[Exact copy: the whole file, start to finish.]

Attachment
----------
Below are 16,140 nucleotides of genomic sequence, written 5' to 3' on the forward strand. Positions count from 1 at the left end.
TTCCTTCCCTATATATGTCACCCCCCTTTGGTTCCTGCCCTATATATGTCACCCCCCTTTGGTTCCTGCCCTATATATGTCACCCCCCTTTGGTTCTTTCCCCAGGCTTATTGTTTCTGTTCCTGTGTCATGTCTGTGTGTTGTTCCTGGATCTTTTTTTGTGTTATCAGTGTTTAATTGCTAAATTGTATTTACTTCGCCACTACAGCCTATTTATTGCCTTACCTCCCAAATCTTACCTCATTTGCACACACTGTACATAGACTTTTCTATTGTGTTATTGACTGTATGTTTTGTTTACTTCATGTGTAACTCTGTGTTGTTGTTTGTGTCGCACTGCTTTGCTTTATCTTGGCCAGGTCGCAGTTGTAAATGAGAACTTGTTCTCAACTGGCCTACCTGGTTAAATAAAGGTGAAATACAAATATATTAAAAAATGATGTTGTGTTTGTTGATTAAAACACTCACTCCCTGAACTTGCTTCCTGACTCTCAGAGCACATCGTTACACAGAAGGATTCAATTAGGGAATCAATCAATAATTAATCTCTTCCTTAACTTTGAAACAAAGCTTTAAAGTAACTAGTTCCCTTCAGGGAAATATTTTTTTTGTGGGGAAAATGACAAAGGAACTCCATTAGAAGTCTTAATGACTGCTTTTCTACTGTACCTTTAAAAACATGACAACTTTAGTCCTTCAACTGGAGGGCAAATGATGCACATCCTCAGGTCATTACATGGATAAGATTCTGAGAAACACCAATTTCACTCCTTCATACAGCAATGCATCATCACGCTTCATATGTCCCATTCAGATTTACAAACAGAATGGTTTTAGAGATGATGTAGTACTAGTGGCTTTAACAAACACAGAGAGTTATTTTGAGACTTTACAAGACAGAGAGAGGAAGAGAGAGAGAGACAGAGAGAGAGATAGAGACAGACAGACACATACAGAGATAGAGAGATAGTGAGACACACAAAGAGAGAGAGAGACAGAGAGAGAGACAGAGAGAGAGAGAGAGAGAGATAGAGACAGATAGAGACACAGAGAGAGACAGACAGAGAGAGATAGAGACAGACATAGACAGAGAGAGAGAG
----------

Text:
Below are 16,140 nucleotides of genomic sequence, written 5' to 3' on the forward strand. Positions count from 1 at the left end.
TTCCTTCCCTATATATGTCACCCCCCTTTGGTTCCTGCCCTATATATGTCACCCCCCTTTGGTTCCTGCCCTATATATGTCACCCCCCTTTGGTTCTTTCCCCAGGCTTATTGTTTCTGTTCCTGTGTCATGTCTGTGTGTTGTTCCTGGATCTTTTTTTGTGTTATCAGTGTTTAATTGCTAAATTGTATTTACTTCGCCACTACAGCCTATTTATTGCCTTACCTCCCAAATCTTACCTCATTTGCACACACTGTACATAGACTTTTCTATTGTGTTATTGACTGTATGTTTTGTTTACTTCATGTGTAACTCTGTGTTGTTGTTTGTGTCGCACTGCTTTGCTTTATCTTGGCCAGGTCGCAGTTGTAAATGAGAACTTGTTCTCAACTGGCCTACCTGGTTAAATAAAGGTGAAATACAAATATATTAAAAAATGATGTTGTGTTTGTTGATTAAAACACTCACTCCCTGAACTTGCTTCCTGACTCTCAGAGCACATCGTTACACAGAAGGATTCAATTAGGGAATCAATCAATAATTAATCTCTTCCTTAACTTTGAAACAAAGCTTTAAAGTAACTAGTTCCCTTCAGGGAAATATTTTTTTTGTGGGGAAAATGACAAAGGAACTCCATTAGAAGTCTTAATGACTGCTTTTCTACTGTACCTTTAAAAACATGACAACTTTAGTCCTTCAACTGGAGGGCAAATGATGCACATCCTCAGGTCATTACATGGATAAGATTCTGAGAAACACCAATTTCACTCCTTCATACAGCAATGCATCATCACGCTTCATATGTCCCATTCAGATTTACAAACAGAATGGTTTTAGAGATGATGTAGTACTAGTGGCTTTAACAAACACAGAGAGTTATTTTGAGACTTTACAAGACAGAGAGAGGAAGAGAGAGAGAGACAGAGAGAGAGATAGAGACAGACAGACACATACAGAGATAGAGAGATAGTGAGACACACAAAGAGAGAGAGAGACAGAGAGAGAGACAGAGAGAGAGAGAGAGAGAGATAGAGACAGATAGAGACACAGAGAGAGACAGACAGAGAGAGATAGAGACAGACATAGACAGAGAGAGAGAG